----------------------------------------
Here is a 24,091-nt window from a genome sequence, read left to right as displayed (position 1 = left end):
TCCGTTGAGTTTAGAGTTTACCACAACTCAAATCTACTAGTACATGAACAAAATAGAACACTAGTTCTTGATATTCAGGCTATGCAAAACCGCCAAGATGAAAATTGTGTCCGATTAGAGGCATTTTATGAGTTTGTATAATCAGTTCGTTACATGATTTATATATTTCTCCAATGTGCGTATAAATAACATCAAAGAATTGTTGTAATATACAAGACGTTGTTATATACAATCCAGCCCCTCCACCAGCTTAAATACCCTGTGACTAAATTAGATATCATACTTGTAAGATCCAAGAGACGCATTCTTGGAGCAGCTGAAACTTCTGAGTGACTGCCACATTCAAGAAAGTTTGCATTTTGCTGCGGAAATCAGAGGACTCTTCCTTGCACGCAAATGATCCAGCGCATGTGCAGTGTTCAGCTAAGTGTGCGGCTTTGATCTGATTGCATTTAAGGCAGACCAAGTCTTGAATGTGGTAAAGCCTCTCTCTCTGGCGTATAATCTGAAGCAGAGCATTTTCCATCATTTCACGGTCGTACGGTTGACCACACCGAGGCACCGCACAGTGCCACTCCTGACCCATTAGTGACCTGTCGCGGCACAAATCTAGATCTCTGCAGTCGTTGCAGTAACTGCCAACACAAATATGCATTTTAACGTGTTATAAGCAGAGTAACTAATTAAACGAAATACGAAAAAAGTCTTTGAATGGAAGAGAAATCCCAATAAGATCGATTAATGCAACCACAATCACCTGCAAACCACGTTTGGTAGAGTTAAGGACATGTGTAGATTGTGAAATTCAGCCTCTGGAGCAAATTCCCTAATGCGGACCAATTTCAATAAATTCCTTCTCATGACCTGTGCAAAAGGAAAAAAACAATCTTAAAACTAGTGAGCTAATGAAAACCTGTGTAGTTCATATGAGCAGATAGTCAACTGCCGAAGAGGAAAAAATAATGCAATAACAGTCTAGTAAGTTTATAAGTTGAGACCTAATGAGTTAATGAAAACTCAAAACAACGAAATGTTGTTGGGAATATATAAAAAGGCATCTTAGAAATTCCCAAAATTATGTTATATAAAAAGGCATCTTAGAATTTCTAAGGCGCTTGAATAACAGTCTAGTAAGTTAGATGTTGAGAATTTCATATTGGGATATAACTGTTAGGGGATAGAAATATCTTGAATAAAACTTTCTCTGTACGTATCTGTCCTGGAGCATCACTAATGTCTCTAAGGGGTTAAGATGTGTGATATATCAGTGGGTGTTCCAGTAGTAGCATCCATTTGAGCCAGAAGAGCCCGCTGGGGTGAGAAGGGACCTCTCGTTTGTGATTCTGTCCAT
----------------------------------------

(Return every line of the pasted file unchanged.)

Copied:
Here is a 24,091-nt window from a genome sequence, read left to right as displayed (position 1 = left end):
TCCGTTGAGTTTAGAGTTTACCACAACTCAAATCTACTAGTACATGAACAAAATAGAACACTAGTTCTTGATATTCAGGCTATGCAAAACCGCCAAGATGAAAATTGTGTCCGATTAGAGGCATTTTATGAGTTTGTATAATCAGTTCGTTACATGATTTATATATTTCTCCAATGTGCGTATAAATAACATCAAAGAATTGTTGTAATATACAAGACGTTGTTATATACAATCCAGCCCCTCCACCAGCTTAAATACCCTGTGACTAAATTAGATATCATACTTGTAAGATCCAAGAGACGCATTCTTGGAGCAGCTGAAACTTCTGAGTGACTGCCACATTCAAGAAAGTTTGCATTTTGCTGCGGAAATCAGAGGACTCTTCCTTGCACGCAAATGATCCAGCGCATGTGCAGTGTTCAGCTAAGTGTGCGGCTTTGATCTGATTGCATTTAAGGCAGACCAAGTCTTGAATGTGGTAAAGCCTCTCTCTCTGGCGTATAATCTGAAGCAGAGCATTTTCCATCATTTCACGGTCGTACGGTTGACCACACCGAGGCACCGCACAGTGCCACTCCTGACCCATTAGTGACCTGTCGCGGCACAAATCTAGATCTCTGCAGTCGTTGCAGTAACTGCCAACACAAATATGCATTTTAACGTGTTATAAGCAGAGTAACTAATTAAACGAAATACGAAAAAAGTCTTTGAATGGAAGAGAAATCCCAATAAGATCGATTAATGCAACCACAATCACCTGCAAACCACGTTTGGTAGAGTTAAGGACATGTGTAGATTGTGAAATTCAGCCTCTGGAGCAAATTCCCTAATGCGGACCAATTTCAATAAATTCCTTCTCATGACCTGTGCAAAAGGAAAAAAACAATCTTAAAACTAGTGAGCTAATGAAAACCTGTGTAGTTCATATGAGCAGATAGTCAACTGCCGAAGAGGAAAAAATAATGCAATAACAGTCTAGTAAGTTTATAAGTTGAGACCTAATGAGTTAATGAAAACTCAAAACAACGAAATGTTGTTGGGAATATATAAAAAGGCATCTTAGAAATTCCCAAAATTATGTTATATAAAAAGGCATCTTAGAATTTCTAAGGCGCTTGAATAACAGTCTAGTAAGTTAGATGTTGAGAATTTCATATTGGGATATAACTGTTAGGGGATAGAAATATCTTGAATAAAACTTTCTCTGTACGTATCTGTCCTGGAGCATCACTAATGTCTCTAAGGGGTTAAGATGTGTGATATATCAGTGGGTGTTCCAGTAGTAGCATCCATTTGAGCCAGAAGAGCCCGCTGGGGTGAGAAGGGACCTCTCGTTTGTGATTCTGTCCAT